How Peloton’s Jess King Draws From Her Latina Culture to Push Forward

I wouldn’t say I was insecure, but I did realize I needed to develop. I wasn’t intimidated by the audience, being on stage by myself, or riding the bike. I knew I could ride the bike.

I think riding a bike is just the medium, and the real skill set that is required to do what we do has more roots in performance musicality—meaning, can you entertain? Can you hold a conversation? Can you motivate people? And that was my skill set, being a performer, entertaining, creating an experience within the music, and guiding people through it. What makes this such a fun and unique experience at Peloton is that we’re doing it and creating it together in real time.

I realized that my whole life, I had been giving advice to people, whether they were friends or partners. I realized that my intentions were good, but I wasn’t having the impact that I wanted to. I wasn’t communicating it in a way that was powerful and purposeful. So I thought if I’m going to be on this platform and talk to millions of people, I better have something interesting to say, and I better say it in a way that has meaning.

How has your Latin culture influenced your work as an instructor and your experience with the company?

Being Latina is inherently part of who I am, and at Peloton, we are encouraged to show up at work authentically and wholly, and I take that very seriously. I grew up with an immigrant mother from Chile, and she really taught me work ethic, discipline, and drive, as well as to pursue excellence. That’s a huge part of who I am, who I was before Peloton, and who I will always be.

I’m grateful to the culture at Peloton for vocalizing that and celebrating us all for our unique talents, strengths, and even weaknesses. Once I realized that I didn’t have to fight for it any longer, that there was nothing to prove, that it was just a matter of growing and learning and celebrating every piece of the process, my life radically changed and my experience at work changed as well.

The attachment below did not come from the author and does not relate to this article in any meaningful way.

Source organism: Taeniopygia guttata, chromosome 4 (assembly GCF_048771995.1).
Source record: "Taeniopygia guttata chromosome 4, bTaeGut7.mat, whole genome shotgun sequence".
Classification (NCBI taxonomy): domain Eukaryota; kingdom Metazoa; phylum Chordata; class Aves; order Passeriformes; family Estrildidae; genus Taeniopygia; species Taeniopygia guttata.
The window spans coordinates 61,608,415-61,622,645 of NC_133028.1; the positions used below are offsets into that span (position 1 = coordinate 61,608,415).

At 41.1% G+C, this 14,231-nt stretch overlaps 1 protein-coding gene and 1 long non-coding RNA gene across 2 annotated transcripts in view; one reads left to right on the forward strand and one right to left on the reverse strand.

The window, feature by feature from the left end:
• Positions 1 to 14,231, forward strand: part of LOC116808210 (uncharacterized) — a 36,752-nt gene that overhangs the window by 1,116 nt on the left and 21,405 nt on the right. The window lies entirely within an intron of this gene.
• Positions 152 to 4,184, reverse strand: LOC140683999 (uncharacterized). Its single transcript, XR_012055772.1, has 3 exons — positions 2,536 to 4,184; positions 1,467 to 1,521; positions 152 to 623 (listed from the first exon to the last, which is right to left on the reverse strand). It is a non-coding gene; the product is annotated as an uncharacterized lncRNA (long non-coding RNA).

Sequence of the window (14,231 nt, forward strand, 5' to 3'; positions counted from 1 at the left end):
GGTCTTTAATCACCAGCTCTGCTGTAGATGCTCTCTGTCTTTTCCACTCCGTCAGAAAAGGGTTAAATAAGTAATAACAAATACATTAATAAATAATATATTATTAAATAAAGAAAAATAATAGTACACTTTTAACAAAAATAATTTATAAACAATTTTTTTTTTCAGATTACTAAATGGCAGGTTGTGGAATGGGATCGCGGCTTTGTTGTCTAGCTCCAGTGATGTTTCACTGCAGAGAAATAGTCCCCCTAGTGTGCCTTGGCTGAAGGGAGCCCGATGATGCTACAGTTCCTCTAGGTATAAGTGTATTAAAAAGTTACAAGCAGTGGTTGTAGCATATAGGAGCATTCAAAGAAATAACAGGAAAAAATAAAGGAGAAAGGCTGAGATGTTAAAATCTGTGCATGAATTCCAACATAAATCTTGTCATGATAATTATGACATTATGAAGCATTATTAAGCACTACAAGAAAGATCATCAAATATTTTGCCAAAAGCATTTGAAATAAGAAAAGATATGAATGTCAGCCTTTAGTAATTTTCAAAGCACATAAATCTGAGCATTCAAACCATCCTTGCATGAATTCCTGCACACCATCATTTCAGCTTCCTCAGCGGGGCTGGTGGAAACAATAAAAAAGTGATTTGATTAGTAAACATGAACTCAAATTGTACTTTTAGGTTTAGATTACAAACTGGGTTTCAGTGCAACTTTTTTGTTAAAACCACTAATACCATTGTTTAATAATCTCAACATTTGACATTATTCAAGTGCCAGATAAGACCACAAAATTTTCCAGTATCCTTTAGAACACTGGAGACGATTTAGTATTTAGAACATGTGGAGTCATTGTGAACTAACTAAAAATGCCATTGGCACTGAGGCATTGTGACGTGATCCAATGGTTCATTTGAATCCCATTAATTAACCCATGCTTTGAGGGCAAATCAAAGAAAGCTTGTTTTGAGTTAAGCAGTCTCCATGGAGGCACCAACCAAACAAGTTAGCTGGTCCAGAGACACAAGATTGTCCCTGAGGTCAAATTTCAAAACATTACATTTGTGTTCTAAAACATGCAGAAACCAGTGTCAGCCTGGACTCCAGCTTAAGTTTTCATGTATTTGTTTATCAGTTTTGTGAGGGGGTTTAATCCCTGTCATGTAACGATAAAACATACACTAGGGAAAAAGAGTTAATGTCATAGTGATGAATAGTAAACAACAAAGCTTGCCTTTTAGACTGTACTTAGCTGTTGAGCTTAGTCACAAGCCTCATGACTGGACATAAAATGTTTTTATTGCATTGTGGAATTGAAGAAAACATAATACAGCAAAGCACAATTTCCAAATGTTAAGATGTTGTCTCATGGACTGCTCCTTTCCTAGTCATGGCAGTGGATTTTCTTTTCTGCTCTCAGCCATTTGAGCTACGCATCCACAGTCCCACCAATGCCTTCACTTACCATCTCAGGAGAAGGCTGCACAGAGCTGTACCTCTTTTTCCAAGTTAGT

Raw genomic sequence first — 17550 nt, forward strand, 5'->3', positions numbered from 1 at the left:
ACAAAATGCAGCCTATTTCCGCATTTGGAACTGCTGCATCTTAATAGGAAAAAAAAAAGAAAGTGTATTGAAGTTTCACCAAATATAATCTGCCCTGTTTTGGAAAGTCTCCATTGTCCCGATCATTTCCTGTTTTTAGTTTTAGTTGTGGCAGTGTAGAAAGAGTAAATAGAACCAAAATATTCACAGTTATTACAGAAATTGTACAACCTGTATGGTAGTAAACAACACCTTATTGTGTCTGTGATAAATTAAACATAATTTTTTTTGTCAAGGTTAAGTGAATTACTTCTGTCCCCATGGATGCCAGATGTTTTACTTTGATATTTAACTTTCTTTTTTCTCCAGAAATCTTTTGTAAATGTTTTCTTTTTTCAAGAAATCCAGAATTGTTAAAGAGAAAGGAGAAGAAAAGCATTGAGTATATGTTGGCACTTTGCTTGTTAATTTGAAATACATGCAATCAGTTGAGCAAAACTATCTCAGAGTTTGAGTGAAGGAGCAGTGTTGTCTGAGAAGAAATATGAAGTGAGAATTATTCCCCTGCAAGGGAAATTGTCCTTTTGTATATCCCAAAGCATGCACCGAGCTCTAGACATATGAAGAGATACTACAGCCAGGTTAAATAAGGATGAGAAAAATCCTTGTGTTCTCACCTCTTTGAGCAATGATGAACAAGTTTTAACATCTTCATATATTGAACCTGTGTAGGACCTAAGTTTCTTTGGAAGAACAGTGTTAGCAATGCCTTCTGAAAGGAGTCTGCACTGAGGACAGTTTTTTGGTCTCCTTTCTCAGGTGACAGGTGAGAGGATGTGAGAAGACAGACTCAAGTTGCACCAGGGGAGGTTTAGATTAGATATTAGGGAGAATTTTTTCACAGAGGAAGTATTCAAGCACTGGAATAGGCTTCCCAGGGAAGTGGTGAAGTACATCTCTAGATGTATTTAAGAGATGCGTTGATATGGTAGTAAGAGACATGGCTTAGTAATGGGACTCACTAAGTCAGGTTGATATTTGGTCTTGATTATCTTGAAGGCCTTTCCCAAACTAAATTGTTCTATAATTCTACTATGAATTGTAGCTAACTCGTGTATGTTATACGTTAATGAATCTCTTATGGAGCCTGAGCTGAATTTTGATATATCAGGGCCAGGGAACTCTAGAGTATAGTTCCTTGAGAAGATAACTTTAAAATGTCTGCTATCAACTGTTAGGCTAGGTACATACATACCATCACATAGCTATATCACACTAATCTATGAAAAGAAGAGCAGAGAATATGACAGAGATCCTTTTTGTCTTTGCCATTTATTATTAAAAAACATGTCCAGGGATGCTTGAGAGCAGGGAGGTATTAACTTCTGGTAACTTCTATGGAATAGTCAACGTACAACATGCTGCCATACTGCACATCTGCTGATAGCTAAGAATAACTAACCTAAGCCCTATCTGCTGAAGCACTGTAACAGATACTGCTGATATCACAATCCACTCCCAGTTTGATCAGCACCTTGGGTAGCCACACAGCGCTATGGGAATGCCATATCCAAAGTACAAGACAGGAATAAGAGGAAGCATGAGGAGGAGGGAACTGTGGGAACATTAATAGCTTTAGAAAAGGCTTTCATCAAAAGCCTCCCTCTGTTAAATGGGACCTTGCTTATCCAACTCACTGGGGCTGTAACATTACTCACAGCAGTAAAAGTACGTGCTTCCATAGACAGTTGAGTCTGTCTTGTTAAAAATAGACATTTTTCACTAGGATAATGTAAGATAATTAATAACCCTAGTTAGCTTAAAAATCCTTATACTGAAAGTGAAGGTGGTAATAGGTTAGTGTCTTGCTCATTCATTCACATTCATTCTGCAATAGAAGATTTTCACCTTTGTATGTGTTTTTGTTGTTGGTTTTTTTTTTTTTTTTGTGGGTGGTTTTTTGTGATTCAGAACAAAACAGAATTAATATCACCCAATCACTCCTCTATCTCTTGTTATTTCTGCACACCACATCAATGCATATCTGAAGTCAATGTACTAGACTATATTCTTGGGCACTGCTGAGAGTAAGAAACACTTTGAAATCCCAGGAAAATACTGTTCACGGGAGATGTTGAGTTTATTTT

With Hispanic Heritage Month, I’m excited to get to celebrate that piece of who I am with our community that calls themselves #PeloLatinas. I can’t share too much about our programming yet, but it’s going to be “una fiesta.” I’m excited to bring some fun pieces of content to the Tread and to the bike and be able to honor that resilience and part of my culture this way.

What’s been the most impactful part about working at Peloton for you?

I think the most profound piece of it that I could have never anticipated was the community aspect of it; I am driven and inspired by our members and the ability to connect with them. I love the fact that we get to hear stories about who they are, what they’re going through in their lives, and how we have been able to create a space and an opportunity where they feel loved, seen, celebrated, and safe.

I think the ability to be able to connect with every identity, every race, every creed, and to come together in this experience of movement—whether it be on the Tread or bike, or dancing, or doing Pilates—is so powerful and special. I don’t take that lightly.

What’s your perception of the state of diversity among instructors at Peloton, and in the fitness industry in general?

I’m always for more representation for diversity across every industry. I can only speak to Peloton and the experience that I’ve had, but we have grown and added so many incredible new faces to our team. I think, of course, there’s more room to grow, but celebrating diversity is absolutely a core value at Peloton and I have seen us, over the years, really step in and embrace all identities and walks of life. I’m also excited to continue to be a part of that as both a Latinx person and the only [openly] LGBTQ+ female member on the team. I believe everyone’s voice should be elevated, seen, and heard and that there’s a place for all of us at the top.

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